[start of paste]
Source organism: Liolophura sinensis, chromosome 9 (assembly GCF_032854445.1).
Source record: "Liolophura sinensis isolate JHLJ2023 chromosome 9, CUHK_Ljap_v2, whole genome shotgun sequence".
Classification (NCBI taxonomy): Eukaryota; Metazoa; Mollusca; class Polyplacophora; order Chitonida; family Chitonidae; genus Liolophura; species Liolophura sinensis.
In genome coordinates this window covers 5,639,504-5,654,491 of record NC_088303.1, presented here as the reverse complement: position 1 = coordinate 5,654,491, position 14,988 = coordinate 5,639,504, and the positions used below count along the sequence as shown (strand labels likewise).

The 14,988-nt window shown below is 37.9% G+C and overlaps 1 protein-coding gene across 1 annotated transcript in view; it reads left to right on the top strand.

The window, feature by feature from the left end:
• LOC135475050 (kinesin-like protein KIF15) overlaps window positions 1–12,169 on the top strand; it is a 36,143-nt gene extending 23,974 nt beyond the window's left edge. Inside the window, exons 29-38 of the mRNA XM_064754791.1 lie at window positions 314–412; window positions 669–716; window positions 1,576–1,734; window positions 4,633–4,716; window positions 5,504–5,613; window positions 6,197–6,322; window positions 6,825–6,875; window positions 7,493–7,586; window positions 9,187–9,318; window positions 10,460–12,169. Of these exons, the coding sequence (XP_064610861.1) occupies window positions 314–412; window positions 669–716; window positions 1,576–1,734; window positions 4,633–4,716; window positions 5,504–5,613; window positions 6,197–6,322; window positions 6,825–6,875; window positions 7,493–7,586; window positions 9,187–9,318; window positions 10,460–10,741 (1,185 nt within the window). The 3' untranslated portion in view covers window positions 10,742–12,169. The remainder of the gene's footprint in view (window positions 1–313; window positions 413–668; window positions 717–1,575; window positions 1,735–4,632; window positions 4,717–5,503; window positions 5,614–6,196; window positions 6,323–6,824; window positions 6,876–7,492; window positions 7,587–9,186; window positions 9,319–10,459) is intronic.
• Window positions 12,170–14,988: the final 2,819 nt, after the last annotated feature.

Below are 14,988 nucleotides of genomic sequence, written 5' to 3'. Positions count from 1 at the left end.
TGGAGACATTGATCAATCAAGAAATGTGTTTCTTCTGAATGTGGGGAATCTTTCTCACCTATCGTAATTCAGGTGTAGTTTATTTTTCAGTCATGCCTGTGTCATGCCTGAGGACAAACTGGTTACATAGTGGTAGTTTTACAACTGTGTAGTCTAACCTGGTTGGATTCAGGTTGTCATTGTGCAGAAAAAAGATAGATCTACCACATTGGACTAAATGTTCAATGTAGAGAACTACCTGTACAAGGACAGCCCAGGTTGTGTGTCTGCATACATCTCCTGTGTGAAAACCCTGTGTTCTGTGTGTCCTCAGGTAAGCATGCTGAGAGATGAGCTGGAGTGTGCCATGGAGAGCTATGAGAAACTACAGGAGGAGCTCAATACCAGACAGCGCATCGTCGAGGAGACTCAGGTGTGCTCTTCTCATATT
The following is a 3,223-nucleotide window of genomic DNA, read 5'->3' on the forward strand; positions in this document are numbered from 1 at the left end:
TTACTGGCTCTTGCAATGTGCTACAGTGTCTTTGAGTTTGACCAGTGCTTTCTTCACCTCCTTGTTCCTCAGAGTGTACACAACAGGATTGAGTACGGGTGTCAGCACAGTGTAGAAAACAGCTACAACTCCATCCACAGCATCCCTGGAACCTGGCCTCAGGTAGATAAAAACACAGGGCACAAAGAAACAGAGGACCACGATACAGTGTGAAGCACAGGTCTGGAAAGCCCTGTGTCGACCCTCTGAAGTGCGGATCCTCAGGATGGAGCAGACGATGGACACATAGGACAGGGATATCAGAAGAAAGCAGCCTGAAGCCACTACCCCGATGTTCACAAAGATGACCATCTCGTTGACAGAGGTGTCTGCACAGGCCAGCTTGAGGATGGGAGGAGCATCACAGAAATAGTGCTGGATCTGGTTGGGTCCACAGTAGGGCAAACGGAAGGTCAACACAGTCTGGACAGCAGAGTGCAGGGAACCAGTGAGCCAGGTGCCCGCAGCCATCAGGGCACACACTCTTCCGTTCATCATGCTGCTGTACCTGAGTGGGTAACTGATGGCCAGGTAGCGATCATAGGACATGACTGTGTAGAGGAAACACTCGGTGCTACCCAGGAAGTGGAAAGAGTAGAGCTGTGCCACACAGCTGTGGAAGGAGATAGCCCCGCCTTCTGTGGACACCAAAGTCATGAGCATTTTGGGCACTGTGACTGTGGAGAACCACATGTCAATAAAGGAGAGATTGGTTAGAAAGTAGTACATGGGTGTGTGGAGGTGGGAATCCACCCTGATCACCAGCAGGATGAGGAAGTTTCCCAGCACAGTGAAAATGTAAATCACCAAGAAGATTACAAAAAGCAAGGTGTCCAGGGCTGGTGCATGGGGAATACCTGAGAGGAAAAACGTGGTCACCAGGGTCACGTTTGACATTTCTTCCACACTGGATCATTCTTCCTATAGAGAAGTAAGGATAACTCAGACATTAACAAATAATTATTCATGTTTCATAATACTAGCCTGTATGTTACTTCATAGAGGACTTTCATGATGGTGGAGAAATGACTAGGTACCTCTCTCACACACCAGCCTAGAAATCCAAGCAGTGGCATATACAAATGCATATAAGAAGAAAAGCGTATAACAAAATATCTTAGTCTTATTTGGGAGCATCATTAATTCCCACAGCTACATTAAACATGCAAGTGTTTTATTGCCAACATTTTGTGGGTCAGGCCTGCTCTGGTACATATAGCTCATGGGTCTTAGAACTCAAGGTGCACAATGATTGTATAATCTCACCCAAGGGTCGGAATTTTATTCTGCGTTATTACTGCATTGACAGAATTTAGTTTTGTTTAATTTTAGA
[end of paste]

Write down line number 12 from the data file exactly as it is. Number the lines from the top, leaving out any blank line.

TTACTGGCTCTTGCAATGTGCTACAGTGTCTTTGAGTTTGACCAGTGCTTTCTTCACCTCCTTGTTCCTCAGAGTGTACACAACAGGATTGAGTACGGGTGTCAGCACAGTGTAGAAAACAGCTACAACTCCATCCACAGCATCCCTGGAACCTGGCCTCAGGTAGATAAAAACACAGGGCACAAAGAAACAGAGGACCACGATACAGTGTGAAGCACAGGTCTGGAAAGCCCTGTGTCGACCCTCTGAAGTGCGGATCCTCAGGATGGAGCAGACGATGGACACATAGGACAGGGATATCAGAAGAAAGCAGCCTGAAGCCACTACCCCGATGTTCACAAAGATGACCATCTCGTTGACAGAGGTGTCTGCACAGGCCAGCTTGAGGATGGGAGGAGCATCACAGAAATAGTGCTGGATCTGGTTGGGTCCACAGTAGGGCAAACGGAAGGTCAACACAGTCTGGACAGCAGAGTGCAGGGAACCAGTGAGCCAGGTGCCCGCAGCCATCAGGGCACACACTCTTCCGTTCATCATGCTGCTGTACCTGAGTGGGTAACTGATGGCCAGGTAGCGATCATAGGACATGACTGTGTAGAGGAAACACTCGGTGCTACCCAGGAAGTGGAAAGAGTAGAGCTGTGCCACACAGCTGTGGAAGGAGATAGCCCCGCCTTCTGTGGACACCAAAGTCATGAGCATTTTGGGCACTGTGACTGTGGAGAACCACATGTCAATAAAGGAGAGATTGGTTAGAAAGTAGTACATGGGTGTGTGGAGGTGGGAATCCACCCTGATCACCAGCAGGATGAGGAAGTTTCCCAGCACAGTGAAAATGTAAATCACCAAGAAGATTACAAAAAGCAAGGTGTCCAGGGCTGGTGCATGGGGAATACCTGAGAGGAAAAACGTGGTCACCAGGGTCACGTTTGACATTTCTTCCACACTGGATCATTCTTCCTATAGAGAAGTAAGGATAACTCAGACATTAACAAATAATTATTCATGTTTCATAATACTAGCCTGTATGTTACTTCATAGAGGACTTTCATGATGGTGGAGAAATGACTAGGTACCTCTCTCACACACCAGCCTAGAAATCCAAGCAGTGGCATATACAAATGCATATAAGAAGAAAAGCGTATAACAAAATATCTTAGTCTTATTTGGGAGCATCATTAATTCCCACAGCTACATTAAACATGCAAGTGTTTTATTGCCAACATTTTGTGGGTCAGGCCTGCTCTGGTACATATAGCTCATGGGTCTTAGAACTCAAGGTGCACAATGATTGTATAATCTCACCCAAGGGTCGGAATTTTATTCTGCGTTATTACTGCATTGACAGAATTTAGTTTTGTTTAATTTTAGA